Golf has many rules, and if you learn golf etiquette before setting foot on the course, you can enjoy the game. Your fellow players will appreciate open play when everyone follows the rules.
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Getting Ready For Your Round: Dress Like You’re On A First Date
A round of golf isn’t a formal occasion, but you should still put your best foot forward. Treat your course, your golfing buddies, and the others players with respect at all times.
Many golf courses have a dress code. All players and visitors should dress appropriately.
Some typical requirements for golfing attire include:
- Shirts should have collars
- Avoid tight or revealing clothes
- Trousers, knee-length shorts, or golf skirts are allowed
- Avoid t-shirts and denim
- Hats and caps should be clean and worn correctly
Take the time to check your golf course’s dress code before your round.
Don’t Be Late
Do you have a tee time? Did the clubhouse tell you to be on the tee at 10ish?
Tee times help ensure that all golfers get to play without a lot of waiting. If you’re late to the tee box, you’ll delay all the players scheduled after you unless you’re kicked out of line for your delay, of course.
Warm-up with some practice swings, and be ready to play before your tee time. When the group in front of you leaves the tee box, step up. Once they are a safe distance down the fairway, begin your round.
Pick Up The Pace
Playing golf is fun for you and everyone else in your group. Waiting to play golf is not. Waiting before every shot can be incredibly frustrating.
Your group’s pace of play should be similar to those in front of and behind you.
Golf etiquette directs slow players to allow faster players the chance to play through. If a player behind you is fast, take a break at the end of the hole. When the speedier player catches up to you, allow them to continue ahead of you or ‘play through.’
Groups should play ready golf to keep them moving down the fairway. The rules of golf dictate that you should hit the ball farthest from the pin first. But the other golfers do not need to stand by while each takes their turn.
As the farthest shot is lining up, the next player should be moving toward his ball. If you’re ready to take your shot as soon as the previous one is hit, your whole group will move faster.
Keep Your Eye On The Ball
We practice and practice, but golf balls don’t always go where we intend.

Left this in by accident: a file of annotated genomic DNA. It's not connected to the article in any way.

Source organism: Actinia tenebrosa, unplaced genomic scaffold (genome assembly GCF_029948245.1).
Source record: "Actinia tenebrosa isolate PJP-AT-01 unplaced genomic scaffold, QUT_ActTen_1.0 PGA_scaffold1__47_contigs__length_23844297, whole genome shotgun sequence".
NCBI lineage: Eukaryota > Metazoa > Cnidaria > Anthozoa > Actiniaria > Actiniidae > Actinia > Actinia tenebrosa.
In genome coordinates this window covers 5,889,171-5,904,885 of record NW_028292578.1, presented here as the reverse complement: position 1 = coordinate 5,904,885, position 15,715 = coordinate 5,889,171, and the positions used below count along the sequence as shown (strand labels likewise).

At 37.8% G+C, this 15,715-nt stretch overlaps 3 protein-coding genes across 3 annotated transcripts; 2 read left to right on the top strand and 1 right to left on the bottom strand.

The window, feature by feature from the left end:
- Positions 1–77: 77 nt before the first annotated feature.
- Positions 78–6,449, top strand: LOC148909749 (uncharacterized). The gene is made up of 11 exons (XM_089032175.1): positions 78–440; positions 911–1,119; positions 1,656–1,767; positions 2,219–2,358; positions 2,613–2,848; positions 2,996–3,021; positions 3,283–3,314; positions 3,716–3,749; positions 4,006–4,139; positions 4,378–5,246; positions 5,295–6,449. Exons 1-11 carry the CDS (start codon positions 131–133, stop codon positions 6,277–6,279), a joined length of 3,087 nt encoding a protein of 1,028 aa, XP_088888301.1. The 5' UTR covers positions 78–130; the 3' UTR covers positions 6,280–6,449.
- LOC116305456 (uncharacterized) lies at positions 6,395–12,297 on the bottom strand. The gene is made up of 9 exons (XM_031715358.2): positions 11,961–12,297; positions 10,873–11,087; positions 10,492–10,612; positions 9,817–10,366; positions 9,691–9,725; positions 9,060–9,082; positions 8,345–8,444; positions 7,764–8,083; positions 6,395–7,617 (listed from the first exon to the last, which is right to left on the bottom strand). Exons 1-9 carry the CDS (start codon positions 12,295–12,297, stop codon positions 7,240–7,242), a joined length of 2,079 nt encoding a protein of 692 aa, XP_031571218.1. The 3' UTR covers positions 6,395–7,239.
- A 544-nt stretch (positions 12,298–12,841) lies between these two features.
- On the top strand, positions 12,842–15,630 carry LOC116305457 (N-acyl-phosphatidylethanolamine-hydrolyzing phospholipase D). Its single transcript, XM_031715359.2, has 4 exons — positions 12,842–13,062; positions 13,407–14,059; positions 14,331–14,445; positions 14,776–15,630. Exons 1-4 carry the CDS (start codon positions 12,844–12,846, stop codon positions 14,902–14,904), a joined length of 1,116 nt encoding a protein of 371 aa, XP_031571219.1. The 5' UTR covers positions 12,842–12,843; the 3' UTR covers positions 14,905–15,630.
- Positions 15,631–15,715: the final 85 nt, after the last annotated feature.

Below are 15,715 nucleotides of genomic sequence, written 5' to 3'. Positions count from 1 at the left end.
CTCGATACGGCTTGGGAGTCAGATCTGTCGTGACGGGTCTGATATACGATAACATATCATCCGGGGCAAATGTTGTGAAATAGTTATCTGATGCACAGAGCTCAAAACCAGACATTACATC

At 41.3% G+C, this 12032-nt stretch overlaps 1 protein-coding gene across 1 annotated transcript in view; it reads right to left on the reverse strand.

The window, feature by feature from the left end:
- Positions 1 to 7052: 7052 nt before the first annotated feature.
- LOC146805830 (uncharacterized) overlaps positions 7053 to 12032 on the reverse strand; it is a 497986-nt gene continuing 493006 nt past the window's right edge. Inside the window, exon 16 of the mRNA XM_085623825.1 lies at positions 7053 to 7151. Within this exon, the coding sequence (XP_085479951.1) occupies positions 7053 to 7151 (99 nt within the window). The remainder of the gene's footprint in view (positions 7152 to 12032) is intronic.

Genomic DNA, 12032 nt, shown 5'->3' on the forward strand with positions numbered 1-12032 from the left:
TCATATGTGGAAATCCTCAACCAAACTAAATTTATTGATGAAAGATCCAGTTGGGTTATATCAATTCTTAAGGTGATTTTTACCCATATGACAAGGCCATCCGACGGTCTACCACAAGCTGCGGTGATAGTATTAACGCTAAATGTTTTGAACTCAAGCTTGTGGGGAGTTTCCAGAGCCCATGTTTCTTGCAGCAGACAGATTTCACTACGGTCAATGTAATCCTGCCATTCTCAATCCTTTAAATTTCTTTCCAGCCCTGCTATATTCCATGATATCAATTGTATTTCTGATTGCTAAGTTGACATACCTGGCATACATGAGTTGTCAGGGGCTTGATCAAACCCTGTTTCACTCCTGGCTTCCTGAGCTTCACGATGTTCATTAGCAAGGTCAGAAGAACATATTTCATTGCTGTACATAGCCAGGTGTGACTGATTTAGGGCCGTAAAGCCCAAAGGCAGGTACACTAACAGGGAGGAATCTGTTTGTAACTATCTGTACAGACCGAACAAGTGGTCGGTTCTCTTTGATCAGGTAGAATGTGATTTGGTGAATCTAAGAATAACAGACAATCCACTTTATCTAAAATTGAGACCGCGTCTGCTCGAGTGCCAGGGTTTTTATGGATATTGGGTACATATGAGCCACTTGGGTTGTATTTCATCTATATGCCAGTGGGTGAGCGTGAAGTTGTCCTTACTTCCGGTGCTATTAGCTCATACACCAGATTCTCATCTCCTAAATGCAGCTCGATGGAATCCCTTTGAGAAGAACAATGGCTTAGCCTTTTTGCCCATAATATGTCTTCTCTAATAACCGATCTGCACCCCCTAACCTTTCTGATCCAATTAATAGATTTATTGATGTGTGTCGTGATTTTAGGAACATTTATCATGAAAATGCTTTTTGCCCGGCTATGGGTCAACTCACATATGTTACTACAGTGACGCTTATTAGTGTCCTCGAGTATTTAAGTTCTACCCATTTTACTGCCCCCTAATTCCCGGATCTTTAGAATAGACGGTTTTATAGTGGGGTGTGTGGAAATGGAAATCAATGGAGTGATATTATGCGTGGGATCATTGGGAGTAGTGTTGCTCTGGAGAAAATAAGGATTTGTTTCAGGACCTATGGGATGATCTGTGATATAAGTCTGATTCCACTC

If you find your shot traveling farther up the fairway than expected, your ball may endanger the group in front of you. If there’s a chance your ball may land near or roll up to another player, yell ‘Fore!’
Other players understand that shots sometimes go awry. But golf etiquette is very clear about giving people a warning.
But what if you can’t keep your eye on the ball?
The sun was in your eyes. Or maybe your ball landed just over the hill. Maybe (gasp) you landed in the rough.
Lost balls happen to everyone, but searching for a lost ball can strongly impact the play’s pace.
If someone in your group loses a ball, everybody should help look for it. The rules of golf state you should take no more than five minutes looking for the lost ball.
If you haven’t found your ball after time is up, play your provisional or drop a replacement, and take your penalty.
Leave No Trace
Golf etiquette includes the same courtesy people expect off the course. This includes respect for property and leaving areas as you found them.
Here are a few reminders of manners on the golf course:
- Only drive your golf cart on the cart path or dry, designated areas. You can damage the turf if you go through wet or newly planted areas. Your cart does not belong on the green or the fringe.
- Fix your pitch marks. Even the pros smack divots out of the ground. Even the pros will stop and replace or reseed the ground.
- Put litter in its place. There are trash bins at most tee boxes.
It’s In The Hole! Golf Etiquette On the Green
Many golf games have been won or lost on the putting green. When your group reaches the green, keep these tips in mind:
- Mark your ball the same way every time. Place your ball mark directly behind your ball in its line to the cup. Some players have (mistakenly, I’m sure) marked in front of their ball when picking it up, then set the ball in front of their mark when setting it down. Marking the same way each time ensures you don’t accidentally inch your ball a bit closer to the pin.
- Fix any dents in the green, whether you made them or you happen to see older marks. Players appreciate a lovely, smooth green.
- When others are putting, do not stand in their line of sight. Don’t let your shadow fall across their intended path, either.
- Do not step on the player line between the ball and the cup. The indentation from your shoe can throw off a close putt.
- Do not talk or move around while others are putting.
Are You A Golf Fanatic?
Golf has a way of getting under your skin. The more you play, the more you want to play. And when you can’t play, you daydream about playing.
We’re with you! At Our Golf Clubs, we love everything about golf. We are obsessed with everything about this game.
Remember to check back often for more tips to improve your game!